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Difference between revisions of "Identity Properties"

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  oneof([AsciiString,list_to_binary(AsciiString)])).
 
  oneof([AsciiString,list_to_binary(AsciiString)])).
 
</code>
 
</code>
We can run a few hundred tests on this one and will see that they all pass. Of course, when all tests pass, one starts wondering about the quality of the input data. Inspecting a sample shows that we do test quite a variety, but the data is rather short.
+
We can run a few hundred tests on this one and will see that they all pass. Of course, when all tests pass, one starts wondering about the quality of the input data. Inspecting a sample shows that we do test quite a variety, but the data consists of rather short strings.
 
<code>
 
<code>
 
67> eqc_gen:sample(base64_eqc:data()).
 
67> eqc_gen:sample(base64_eqc:data()).
Line 76:Line 76:
 
ok
 
ok
 
</code>
 
</code>
 +
 +
Probably we also like to test for some larger inputs. That can be done by replacing *list* by *longlist* in the specification. We define long lists to be about 20 times as long as normal lists:
 +
<code>
 +
longlist(G) ->
 +
?SIZED(Size,resize(Size*20,list(resize(Size,G)))).
 +
</code>
 +
 +
Another things we can experiment with, is the range of ascii values. Note that we only consider upto 127, but it turns out that even for values up to 255 the two functions are each others compliment.

Revision as of 17:22, 8 August 2008


Authors

Thomas Arts

Identity Properties

In some cases we write functions that have a dual operation, for example *encode* and *decode*, *parse* and *pretty\_print*, or *convert\_to* and *convert\_from*.

Developing both functions at the same time gives an advantage when testing, since one of the properties that one is interested in is

   encode(decode(X)) == X.

Surely, one could easily implement functions that guarantee this operation and are still doing the wrong thing, thus only this property is insufficient for testing. That said, it still is a good idea to also check this property and many bugs have been found by simple properties like this.

Erlang R12B has a module base64 in the standard library http://www.erlang.org/doc/man/base64.html. The module has a number of function, among which *encode* and *decode*.

We write the obvious property. Just read the manual: Encodes a plain ASCII string into base64. Use http://en.wikipedia.org/wiki/ASCII wikipedia to remind yourself that a plain ascii character is a value between 0 and 127. Extended ascii goes to 255.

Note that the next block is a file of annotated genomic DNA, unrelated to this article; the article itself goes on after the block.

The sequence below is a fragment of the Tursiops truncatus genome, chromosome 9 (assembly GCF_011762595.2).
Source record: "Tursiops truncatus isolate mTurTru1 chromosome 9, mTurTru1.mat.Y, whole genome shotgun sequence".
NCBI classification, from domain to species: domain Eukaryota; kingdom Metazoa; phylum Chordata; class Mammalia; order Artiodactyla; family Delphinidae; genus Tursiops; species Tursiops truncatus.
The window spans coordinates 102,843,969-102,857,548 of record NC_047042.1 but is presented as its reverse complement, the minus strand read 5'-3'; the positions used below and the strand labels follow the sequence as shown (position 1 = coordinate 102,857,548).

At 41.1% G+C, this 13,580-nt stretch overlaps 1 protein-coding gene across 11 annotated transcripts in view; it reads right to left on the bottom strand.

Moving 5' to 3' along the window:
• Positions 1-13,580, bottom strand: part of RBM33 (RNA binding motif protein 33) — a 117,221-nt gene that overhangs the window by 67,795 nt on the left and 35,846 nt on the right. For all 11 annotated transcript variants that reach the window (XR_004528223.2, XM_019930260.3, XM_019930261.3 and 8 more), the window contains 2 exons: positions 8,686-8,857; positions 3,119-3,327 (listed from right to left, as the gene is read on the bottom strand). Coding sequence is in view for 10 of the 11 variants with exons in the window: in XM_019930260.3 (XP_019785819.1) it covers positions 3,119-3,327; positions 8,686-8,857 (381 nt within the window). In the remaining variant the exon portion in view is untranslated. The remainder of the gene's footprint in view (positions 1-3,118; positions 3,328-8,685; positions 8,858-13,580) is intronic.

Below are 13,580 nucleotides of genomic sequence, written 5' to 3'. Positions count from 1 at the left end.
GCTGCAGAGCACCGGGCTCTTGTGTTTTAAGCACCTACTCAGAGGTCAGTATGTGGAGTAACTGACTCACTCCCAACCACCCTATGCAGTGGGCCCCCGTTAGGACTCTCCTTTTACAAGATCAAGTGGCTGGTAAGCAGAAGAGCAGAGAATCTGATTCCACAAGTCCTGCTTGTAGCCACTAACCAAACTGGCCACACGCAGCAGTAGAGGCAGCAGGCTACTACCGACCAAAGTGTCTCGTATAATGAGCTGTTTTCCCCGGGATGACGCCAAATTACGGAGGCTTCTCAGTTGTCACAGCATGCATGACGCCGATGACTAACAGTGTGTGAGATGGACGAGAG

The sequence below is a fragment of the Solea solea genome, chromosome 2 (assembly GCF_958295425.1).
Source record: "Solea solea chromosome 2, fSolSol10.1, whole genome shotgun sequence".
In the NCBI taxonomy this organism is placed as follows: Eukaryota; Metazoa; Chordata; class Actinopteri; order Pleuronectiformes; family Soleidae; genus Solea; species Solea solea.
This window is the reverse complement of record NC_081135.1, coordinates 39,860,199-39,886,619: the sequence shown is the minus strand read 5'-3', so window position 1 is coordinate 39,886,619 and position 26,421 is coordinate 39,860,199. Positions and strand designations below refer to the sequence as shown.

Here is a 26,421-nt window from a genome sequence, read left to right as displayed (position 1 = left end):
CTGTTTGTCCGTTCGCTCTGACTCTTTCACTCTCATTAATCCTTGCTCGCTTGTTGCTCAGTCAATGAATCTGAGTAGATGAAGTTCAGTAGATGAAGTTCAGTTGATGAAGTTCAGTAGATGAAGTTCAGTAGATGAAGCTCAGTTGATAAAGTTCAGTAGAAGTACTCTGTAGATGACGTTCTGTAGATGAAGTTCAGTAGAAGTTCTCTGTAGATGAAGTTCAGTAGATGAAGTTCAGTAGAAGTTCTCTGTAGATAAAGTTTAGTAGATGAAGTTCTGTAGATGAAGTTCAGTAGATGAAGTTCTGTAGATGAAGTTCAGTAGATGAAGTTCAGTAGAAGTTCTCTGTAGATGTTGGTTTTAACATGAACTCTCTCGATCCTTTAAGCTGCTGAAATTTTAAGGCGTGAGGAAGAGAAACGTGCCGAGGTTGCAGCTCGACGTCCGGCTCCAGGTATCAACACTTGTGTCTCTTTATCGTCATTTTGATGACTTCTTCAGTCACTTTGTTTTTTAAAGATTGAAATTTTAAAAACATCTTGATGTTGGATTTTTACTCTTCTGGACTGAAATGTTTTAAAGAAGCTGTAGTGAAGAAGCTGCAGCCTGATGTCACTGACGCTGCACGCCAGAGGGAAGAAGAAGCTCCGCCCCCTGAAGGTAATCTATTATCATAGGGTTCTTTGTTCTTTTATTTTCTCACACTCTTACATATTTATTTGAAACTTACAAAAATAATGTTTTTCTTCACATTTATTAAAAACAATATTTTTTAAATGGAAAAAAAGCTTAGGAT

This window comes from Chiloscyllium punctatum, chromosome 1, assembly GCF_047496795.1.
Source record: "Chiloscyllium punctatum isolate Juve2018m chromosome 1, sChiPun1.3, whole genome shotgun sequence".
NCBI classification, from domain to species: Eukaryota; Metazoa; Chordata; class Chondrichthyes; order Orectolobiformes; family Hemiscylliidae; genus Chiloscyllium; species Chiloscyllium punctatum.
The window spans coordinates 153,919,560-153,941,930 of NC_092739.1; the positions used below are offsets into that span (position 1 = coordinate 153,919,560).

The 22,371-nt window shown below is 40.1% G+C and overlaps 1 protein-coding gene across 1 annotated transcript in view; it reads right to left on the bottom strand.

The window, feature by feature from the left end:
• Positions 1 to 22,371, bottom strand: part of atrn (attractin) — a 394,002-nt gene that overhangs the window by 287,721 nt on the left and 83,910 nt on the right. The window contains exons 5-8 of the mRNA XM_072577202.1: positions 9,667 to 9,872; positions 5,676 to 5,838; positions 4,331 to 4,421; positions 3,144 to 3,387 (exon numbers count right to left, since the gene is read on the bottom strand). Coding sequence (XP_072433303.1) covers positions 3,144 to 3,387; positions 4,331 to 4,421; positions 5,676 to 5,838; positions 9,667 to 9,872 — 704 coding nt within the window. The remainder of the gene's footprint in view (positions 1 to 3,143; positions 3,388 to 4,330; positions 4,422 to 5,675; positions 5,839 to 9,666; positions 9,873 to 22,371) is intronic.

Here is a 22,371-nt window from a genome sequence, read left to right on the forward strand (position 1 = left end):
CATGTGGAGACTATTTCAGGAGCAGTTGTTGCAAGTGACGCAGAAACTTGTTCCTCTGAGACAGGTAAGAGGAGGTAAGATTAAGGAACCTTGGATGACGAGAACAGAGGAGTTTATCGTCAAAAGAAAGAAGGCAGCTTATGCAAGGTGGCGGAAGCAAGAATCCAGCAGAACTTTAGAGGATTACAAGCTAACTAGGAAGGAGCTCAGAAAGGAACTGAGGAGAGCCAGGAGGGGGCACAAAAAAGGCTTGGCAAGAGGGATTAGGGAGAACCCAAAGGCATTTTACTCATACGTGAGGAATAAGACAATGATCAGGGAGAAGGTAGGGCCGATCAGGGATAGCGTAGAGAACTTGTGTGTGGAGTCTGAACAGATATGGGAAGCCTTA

prop_identity() ->
	?FORALL(Data,list(plain_ascii_char()),
		base64:decode(base64:encode(Data)) == Data).

plain_ascii_char() ->
	choose(0,127).

We can run QuickCheck to find out that we haven't specified clear enough.

eqc:quickcheck(base64_eqc:prop_identity()).
Failed! After 1 tests.
[]
false

The authors of the module base64 allow the input of encode to be either a binary or a string, but the result is always a binary. As a result, the encoding of the empty string returns the empty binary.

base64:decode(base64:encode("")).          
<<>>
base64:decode(base64:encode("hello")).
<<"hello">>

Seems that we should be more successful if we check that the result is the right binary and more precise is we also allow binaries as input. This makes the specification a bit more complicated and one would probably prefer two different functions if testing and specification were to go before design.

prop_identity() ->
	?FORALL(Data,data(),
		begin
                   Base64 = base64:decode(base64:encode(Data)),
		   if is_list(Data) ->
			Base64 == list_to_binary(Data);
		      is_binary(Data) ->
			Base64 == Data
	           end
		 end).

data() ->
     ?LET(AsciiString, list(plain_ascii_char()),
	  oneof([AsciiString,list_to_binary(AsciiString)])).

We can run a few hundred tests on this one and will see that they all pass. Of course, when all tests pass, one starts wondering about the quality of the input data. Inspecting a sample shows that we do test quite a variety, but the data consists of rather short strings.

67> eqc_gen:sample(base64_eqc:data()).
<<"]C\t">>
<<"ì">>
<<"Ä ëÆ">>
<<154,25,220,196,225>>
[155,237]
<<>>
<<"kè lcJ">>
"ÑV"
<<97,76,162,46,216,155>>
[72,127,71,113,159]
<<28,129,39,246,204,83,204>>
ok

Probably we also like to test for some larger inputs. That can be done by replacing *list* by *longlist* in the specification. We define long lists to be about 20 times as long as normal lists:

longlist(G) ->
	?SIZED(Size,resize(Size*20,list(resize(Size,G)))).

Another things we can experiment with, is the range of ascii values. Note that we only consider upto 127, but it turns out that even for values up to 255 the two functions are each others compliment.